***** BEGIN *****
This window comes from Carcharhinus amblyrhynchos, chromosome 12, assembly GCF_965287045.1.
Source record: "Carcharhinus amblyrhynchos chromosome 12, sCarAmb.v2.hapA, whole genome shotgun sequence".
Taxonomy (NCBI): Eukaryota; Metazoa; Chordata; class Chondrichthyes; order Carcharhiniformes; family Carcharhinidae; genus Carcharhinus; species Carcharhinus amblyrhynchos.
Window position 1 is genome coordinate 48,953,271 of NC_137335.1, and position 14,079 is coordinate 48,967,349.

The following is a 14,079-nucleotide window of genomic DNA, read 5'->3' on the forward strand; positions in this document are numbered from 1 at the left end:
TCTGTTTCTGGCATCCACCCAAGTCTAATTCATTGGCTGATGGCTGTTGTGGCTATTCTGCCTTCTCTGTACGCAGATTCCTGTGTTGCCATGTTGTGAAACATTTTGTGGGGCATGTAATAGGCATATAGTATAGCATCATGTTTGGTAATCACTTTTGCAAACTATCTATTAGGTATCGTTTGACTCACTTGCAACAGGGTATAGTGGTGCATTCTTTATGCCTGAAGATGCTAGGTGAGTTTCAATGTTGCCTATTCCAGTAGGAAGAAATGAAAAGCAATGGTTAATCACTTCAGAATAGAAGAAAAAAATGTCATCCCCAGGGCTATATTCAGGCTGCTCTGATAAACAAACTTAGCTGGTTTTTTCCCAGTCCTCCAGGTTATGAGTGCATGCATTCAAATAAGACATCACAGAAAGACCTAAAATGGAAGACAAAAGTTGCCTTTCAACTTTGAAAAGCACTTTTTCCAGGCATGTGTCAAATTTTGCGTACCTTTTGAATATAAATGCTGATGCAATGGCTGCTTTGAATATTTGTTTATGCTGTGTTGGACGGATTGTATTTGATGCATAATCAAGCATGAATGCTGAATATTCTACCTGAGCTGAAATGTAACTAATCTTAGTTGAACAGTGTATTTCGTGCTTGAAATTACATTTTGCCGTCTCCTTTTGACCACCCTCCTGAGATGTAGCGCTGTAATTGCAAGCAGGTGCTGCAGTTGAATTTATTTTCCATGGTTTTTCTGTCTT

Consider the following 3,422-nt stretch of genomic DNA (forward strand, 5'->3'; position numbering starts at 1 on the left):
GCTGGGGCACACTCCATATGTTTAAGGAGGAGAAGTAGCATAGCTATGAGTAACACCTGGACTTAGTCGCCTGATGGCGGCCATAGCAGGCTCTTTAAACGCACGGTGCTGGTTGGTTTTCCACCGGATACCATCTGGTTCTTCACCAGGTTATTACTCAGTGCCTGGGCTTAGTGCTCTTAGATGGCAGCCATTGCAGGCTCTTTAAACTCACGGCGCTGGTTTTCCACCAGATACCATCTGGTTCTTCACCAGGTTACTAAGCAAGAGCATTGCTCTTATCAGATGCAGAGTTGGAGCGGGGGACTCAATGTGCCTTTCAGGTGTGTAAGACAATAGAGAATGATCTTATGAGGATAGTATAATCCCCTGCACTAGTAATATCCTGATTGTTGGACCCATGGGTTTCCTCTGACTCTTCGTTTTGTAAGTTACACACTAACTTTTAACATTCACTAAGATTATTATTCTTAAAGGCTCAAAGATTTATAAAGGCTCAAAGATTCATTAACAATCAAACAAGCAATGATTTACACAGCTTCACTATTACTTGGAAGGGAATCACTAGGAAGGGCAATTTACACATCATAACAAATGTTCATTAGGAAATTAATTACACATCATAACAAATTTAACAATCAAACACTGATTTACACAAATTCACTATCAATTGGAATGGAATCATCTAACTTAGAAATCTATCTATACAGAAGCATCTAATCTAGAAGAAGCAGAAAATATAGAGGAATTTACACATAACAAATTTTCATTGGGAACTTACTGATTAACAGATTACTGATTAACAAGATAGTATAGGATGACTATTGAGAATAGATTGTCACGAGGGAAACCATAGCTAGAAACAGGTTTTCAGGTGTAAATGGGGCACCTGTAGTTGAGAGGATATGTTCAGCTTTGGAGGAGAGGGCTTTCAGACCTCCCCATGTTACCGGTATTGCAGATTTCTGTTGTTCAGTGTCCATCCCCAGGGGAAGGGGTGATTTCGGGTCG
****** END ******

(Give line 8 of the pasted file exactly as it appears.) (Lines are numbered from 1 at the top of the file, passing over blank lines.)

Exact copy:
GCTGGGGCACACTCCATATGTTTAAGGAGGAGAAGTAGCATAGCTATGAGTAACACCTGGACTTAGTCGCCTGATGGCGGCCATAGCAGGCTCTTTAAACGCACGGTGCTGGTTGGTTTTCCACCGGATACCATCTGGTTCTTCACCAGGTTATTACTCAGTGCCTGGGCTTAGTGCTCTTAGATGGCAGCCATTGCAGGCTCTTTAAACTCACGGCGCTGGTTTTCCACCAGATACCATCTGGTTCTTCACCAGGTTACTAAGCAAGAGCATTGCTCTTATCAGATGCAGAGTTGGAGCGGGGGACTCAATGTGCCTTTCAGGTGTGTAAGACAATAGAGAATGATCTTATGAGGATAGTATAATCCCCTGCACTAGTAATATCCTGATTGTTGGACCCATGGGTTTCCTCTGACTCTTCGTTTTGTAAGTTACACACTAACTTTTAACATTCACTAAGATTATTATTCTTAAAGGCTCAAAGATTTATAAAGGCTCAAAGATTCATTAACAATCAAACAAGCAATGATTTACACAGCTTCACTATTACTTGGAAGGGAATCACTAGGAAGGGCAATTTACACATCATAACAAATGTTCATTAGGAAATTAATTACACATCATAACAAATTTAACAATCAAACACTGATTTACACAAATTCACTATCAATTGGAATGGAATCATCTAACTTAGAAATCTATCTATACAGAAGCATCTAATCTAGAAGAAGCAGAAAATATAGAGGAATTTACACATAACAAATTTTCATTGGGAACTTACTGATTAACAGATTACTGATTAACAAGATAGTATAGGATGACTATTGAGAATAGATTGTCACGAGGGAAACCATAGCTAGAAACAGGTTTTCAGGTGTAAATGGGGCACCTGTAGTTGAGAGGATATGTTCAGCTTTGGAGGAGAGGGCTTTCAGACCTCCCCATGTTACCGGTATTGCAGATTTCTGTTGTTCAGTGTCCATCCCCAGGGGAAGGGGTGATTTCGGGTCG